Why did you choose a career in this sector?
In my life there have been a few events that led me to work in the banking and financial fields. I would quote Steve Jobs who said, “You can’t connect the dots looking forward; you can only connect them looking backwards”. After graduating in Economics in Rome, I completed a Masters in Economics and Management of Financial and Insurance intermediaries at the LUISS Business School in Rome.
In 1996 I stepped in the Italian Banking Association – Finance Sector – to contribute to the so-called “Euro Project” aiming at the creation of the Single European monetary Union, which came to light in 1999 with the EURO coin. Afterwards, completed this very relevant institutional experience, I took my first challenge joining a Telecom operator start-up, Finance Sector. At that period, from the high-level perspective of institutional project, I learned what was a telco company, how important were infrastructures, technology in the customer experiences in their financial process. I learned so many operational aspects all of that very important to become a bold manager.
In 2001, I took the challenge to come back to ABI to take care of the start-up of the Association for Interbank Corporate Banking (ACBI), aiming at defining the governance of the most important Italian cash management service used today by more than 3 million of Italian corporates. Since that time, much water flew under the bridge.
As of today, in my position of CEO of CBI, the industry utility supporting the Italian financial system, I have been always following innovative projects facilitating the relationship between companies-citizens-Public Administration and Payment Service Providers as well as the projects related to the relationship between incumbent and newcomers. The transactional services sector, which has played a key role in financial innovation in recent years, is certainly stimulating.
For example, under my responsibility with a strong commitment and a strategic vision CBI Globe – a collaborative open banking platform- has been launched, recognized as an international best practice and able to simplify the connection between banks and fintechs within the framework of PSD2. Furthermore, CBI Globe allows Payment Services Providers to develop value-added services and compete in the new international payment scenario.
What does the International Women’s Day slogan, #EachforEqual mean for you in your work life?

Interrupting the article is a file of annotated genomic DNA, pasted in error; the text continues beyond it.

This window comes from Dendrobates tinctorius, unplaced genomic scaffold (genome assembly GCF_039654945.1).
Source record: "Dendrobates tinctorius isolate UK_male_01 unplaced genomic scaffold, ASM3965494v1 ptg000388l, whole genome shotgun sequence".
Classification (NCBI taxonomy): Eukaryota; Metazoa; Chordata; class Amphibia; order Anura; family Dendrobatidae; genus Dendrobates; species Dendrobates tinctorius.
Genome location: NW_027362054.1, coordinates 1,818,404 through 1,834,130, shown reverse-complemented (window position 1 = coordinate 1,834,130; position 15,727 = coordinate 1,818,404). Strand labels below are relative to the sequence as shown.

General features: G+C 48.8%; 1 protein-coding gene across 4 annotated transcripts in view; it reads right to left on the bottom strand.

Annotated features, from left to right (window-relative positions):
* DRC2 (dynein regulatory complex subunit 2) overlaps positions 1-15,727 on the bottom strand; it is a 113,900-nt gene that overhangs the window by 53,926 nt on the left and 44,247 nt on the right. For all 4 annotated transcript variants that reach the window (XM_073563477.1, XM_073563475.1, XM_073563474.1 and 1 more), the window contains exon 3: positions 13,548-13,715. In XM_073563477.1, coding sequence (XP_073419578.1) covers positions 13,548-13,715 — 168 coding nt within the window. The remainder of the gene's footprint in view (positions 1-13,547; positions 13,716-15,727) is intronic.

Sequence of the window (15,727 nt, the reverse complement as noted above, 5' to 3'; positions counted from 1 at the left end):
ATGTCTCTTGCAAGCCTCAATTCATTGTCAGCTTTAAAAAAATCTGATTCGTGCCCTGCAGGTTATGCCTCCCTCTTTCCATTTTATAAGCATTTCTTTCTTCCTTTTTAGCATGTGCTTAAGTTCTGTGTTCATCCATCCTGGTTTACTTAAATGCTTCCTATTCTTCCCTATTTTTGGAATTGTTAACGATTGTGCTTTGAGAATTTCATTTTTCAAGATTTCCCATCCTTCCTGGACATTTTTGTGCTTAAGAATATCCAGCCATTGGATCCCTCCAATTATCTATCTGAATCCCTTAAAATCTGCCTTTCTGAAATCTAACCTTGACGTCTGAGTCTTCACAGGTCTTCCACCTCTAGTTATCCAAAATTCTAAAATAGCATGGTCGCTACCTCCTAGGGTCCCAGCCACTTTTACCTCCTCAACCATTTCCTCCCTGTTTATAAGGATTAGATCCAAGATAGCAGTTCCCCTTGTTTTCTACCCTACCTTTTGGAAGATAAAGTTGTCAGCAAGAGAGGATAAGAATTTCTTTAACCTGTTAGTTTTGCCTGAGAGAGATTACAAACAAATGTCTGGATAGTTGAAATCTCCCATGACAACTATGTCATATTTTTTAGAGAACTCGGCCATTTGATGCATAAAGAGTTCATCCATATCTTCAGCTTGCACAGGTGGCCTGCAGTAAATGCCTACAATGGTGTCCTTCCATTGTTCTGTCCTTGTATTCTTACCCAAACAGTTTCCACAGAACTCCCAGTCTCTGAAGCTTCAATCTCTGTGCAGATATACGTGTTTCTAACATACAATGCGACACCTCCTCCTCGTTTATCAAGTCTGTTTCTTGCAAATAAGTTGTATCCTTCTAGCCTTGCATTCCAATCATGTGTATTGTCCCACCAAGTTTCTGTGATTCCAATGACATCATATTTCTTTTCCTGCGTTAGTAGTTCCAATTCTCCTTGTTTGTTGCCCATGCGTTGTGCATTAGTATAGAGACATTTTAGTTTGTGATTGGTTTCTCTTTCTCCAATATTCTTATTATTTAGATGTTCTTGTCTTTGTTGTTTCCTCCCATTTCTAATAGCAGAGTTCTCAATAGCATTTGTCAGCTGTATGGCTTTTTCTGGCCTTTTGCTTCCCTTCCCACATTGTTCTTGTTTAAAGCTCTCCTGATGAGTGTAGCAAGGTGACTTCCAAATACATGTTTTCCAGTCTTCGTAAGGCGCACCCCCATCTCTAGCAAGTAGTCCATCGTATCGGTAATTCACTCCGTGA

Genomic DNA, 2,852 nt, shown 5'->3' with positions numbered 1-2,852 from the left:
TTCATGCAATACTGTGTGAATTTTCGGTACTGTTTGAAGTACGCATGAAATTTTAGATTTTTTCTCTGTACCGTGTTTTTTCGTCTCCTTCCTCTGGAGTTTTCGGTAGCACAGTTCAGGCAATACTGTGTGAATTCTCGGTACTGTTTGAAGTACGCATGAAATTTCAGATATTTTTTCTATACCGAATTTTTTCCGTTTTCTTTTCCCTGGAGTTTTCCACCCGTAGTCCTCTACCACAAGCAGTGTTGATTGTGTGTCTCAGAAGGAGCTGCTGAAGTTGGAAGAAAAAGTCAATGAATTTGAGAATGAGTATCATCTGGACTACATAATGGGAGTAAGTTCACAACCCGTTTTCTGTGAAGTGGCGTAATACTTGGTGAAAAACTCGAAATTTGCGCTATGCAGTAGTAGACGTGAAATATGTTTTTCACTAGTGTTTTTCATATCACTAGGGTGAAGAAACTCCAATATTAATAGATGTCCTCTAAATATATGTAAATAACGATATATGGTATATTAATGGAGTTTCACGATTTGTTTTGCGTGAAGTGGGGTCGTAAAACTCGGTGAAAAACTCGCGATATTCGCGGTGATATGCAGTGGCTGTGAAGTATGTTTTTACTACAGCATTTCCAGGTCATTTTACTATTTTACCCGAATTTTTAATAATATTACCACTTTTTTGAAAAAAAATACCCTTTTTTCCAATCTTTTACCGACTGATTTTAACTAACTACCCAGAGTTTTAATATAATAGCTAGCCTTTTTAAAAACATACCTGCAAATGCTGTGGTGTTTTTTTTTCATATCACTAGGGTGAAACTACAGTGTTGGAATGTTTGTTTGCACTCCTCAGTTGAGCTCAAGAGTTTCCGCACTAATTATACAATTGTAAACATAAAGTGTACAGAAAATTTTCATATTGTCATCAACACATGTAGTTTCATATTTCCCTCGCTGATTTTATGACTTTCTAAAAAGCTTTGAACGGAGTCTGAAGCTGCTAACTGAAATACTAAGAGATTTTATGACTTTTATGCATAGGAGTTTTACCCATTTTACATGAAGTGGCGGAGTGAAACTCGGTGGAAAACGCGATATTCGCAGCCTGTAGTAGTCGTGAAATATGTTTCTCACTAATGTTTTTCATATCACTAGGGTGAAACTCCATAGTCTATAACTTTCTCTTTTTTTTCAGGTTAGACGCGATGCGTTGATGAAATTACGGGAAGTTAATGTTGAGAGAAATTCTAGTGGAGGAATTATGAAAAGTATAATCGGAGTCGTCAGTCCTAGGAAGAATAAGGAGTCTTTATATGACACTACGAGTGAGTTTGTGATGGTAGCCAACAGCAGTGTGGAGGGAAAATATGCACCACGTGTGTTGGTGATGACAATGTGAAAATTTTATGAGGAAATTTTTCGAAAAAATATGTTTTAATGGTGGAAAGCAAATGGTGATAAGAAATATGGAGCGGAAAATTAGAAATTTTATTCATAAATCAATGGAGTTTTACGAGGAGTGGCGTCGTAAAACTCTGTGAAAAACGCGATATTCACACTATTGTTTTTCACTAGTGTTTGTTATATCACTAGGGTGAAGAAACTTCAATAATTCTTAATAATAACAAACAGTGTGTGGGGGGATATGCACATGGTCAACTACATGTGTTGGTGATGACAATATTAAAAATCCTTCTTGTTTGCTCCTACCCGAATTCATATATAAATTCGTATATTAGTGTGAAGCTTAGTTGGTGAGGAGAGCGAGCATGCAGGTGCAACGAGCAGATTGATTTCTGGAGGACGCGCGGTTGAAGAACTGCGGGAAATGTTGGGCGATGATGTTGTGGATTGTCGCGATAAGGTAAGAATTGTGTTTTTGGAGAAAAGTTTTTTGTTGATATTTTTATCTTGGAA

This slogan is part of the culture of CBI. As a CEO of the company I have stuck to it over the last years. I have been managing resources promoting inclusive and diverse working environment.
In CBI and outside the company, I’m seriously and personally Committed in taking occasion to promote gender equality by joining, and sometime organising, national and international conferences in support of this topic. Furthermore, in the wake of the Italian Golfo-Mosca Law – which requires public companies to balance gender equality in the recruitment of directors – I also have carried out few researches unveiling the impact of this emerging law in the financial sector. These results have been widely discussed on the occasion of a series of conferences.
Furthermore, in Italy I am member of the jury of the annual R.O.S.A. award (Results Obtained Without Aid), promoted by Canova club to encourage gender equality. The prize celebrates the virtue and is a concrete and tangible example to future generations as it shows that through commitment, earnestness, hard work, you can achieve any goal.
On International Women’s Day, what is the most important message you want to send out to young women thinking about their careers?
Be always curious and open to learn from new and various experiences.
The job barrier for women is not so much at the beginning, but it rises with the advancement of the career and in the period in which the professional path should reach its peak. In fact, between 30 and 40 years old, when the career for men reaches a peak, women too often find themselves forced to make choices between work and family.
Companies need coaching, mentoring and international contamination.
Cultural heritage still contributes to creating penalizing scenarios for tomorrow’s leaders: man is educated as the one who will have to support the family. The woman is not. On the contrary, it would be advisable to teach our daughters to be economically independent. Women must be less afraid of leaving their comfort zone and try to be autonomous, without fear of disappointing others.
Finally, I consider team working crucial to achieve good results. For this reason, it is essential to be surrounded with a trusted team who can help you mould your career.